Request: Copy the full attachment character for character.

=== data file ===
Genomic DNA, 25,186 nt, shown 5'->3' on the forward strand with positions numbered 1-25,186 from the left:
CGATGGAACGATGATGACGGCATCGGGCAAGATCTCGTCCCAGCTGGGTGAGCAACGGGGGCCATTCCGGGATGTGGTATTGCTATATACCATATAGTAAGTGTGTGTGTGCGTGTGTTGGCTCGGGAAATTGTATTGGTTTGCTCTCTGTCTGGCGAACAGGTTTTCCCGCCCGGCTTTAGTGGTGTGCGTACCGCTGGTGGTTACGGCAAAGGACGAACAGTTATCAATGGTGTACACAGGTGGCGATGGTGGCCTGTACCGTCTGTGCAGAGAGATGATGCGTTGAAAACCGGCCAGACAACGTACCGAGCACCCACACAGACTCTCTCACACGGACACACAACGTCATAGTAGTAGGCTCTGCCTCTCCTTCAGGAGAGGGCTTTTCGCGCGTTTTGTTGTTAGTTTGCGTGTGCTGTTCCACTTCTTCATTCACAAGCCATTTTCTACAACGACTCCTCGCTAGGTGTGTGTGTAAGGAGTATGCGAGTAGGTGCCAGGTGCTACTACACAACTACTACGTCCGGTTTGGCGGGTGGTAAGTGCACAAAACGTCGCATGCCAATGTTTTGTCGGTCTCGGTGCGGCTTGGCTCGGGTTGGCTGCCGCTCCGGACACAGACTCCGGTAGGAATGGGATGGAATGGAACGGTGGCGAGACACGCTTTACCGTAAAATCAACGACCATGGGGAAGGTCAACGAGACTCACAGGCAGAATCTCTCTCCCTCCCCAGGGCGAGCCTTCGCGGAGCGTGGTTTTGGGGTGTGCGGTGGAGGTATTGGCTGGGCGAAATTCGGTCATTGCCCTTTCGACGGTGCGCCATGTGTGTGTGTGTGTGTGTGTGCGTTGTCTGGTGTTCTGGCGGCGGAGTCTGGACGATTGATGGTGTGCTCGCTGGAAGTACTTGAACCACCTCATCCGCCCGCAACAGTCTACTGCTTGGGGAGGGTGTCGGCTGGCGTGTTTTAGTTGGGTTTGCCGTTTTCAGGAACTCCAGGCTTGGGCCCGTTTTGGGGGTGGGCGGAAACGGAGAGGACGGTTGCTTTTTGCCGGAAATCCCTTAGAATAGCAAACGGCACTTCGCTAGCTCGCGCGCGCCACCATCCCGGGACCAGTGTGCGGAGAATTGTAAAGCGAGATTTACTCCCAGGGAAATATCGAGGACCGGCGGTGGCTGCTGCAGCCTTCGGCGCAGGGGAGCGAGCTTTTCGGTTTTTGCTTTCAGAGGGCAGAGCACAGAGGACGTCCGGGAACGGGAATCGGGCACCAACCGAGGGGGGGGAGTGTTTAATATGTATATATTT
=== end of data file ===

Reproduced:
Genomic DNA, 25,186 nt, shown 5'->3' on the forward strand with positions numbered 1-25,186 from the left:
CGATGGAACGATGATGACGGCATCGGGCAAGATCTCGTCCCAGCTGGGTGAGCAACGGGGGCCATTCCGGGATGTGGTATTGCTATATACCATATAGTAAGTGTGTGTGTGCGTGTGTTGGCTCGGGAAATTGTATTGGTTTGCTCTCTGTCTGGCGAACAGGTTTTCCCGCCCGGCTTTAGTGGTGTGCGTACCGCTGGTGGTTACGGCAAAGGACGAACAGTTATCAATGGTGTACACAGGTGGCGATGGTGGCCTGTACCGTCTGTGCAGAGAGATGATGCGTTGAAAACCGGCCAGACAACGTACCGAGCACCCACACAGACTCTCTCACACGGACACACAACGTCATAGTAGTAGGCTCTGCCTCTCCTTCAGGAGAGGGCTTTTCGCGCGTTTTGTTGTTAGTTTGCGTGTGCTGTTCCACTTCTTCATTCACAAGCCATTTTCTACAACGACTCCTCGCTAGGTGTGTGTGTAAGGAGTATGCGAGTAGGTGCCAGGTGCTACTACACAACTACTACGTCCGGTTTGGCGGGTGGTAAGTGCACAAAACGTCGCATGCCAATGTTTTGTCGGTCTCGGTGCGGCTTGGCTCGGGTTGGCTGCCGCTCCGGACACAGACTCCGGTAGGAATGGGATGGAATGGAACGGTGGCGAGACACGCTTTACCGTAAAATCAACGACCATGGGGAAGGTCAACGAGACTCACAGGCAGAATCTCTCTCCCTCCCCAGGGCGAGCCTTCGCGGAGCGTGGTTTTGGGGTGTGCGGTGGAGGTATTGGCTGGGCGAAATTCGGTCATTGCCCTTTCGACGGTGCGCCATGTGTGTGTGTGTGTGTGTGTGCGTTGTCTGGTGTTCTGGCGGCGGAGTCTGGACGATTGATGGTGTGCTCGCTGGAAGTACTTGAACCACCTCATCCGCCCGCAACAGTCTACTGCTTGGGGAGGGTGTCGGCTGGCGTGTTTTAGTTGGGTTTGCCGTTTTCAGGAACTCCAGGCTTGGGCCCGTTTTGGGGGTGGGCGGAAACGGAGAGGACGGTTGCTTTTTGCCGGAAATCCCTTAGAATAGCAAACGGCACTTCGCTAGCTCGCGCGCGCCACCATCCCGGGACCAGTGTGCGGAGAATTGTAAAGCGAGATTTACTCCCAGGGAAATATCGAGGACCGGCGGTGGCTGCTGCAGCCTTCGGCGCAGGGGAGCGAGCTTTTCGGTTTTTGCTTTCAGAGGGCAGAGCACAGAGGACGTCCGGGAACGGGAATCGGGCACCAACCGAGGGGGGGGAGTGTTTAATATGTATATATTT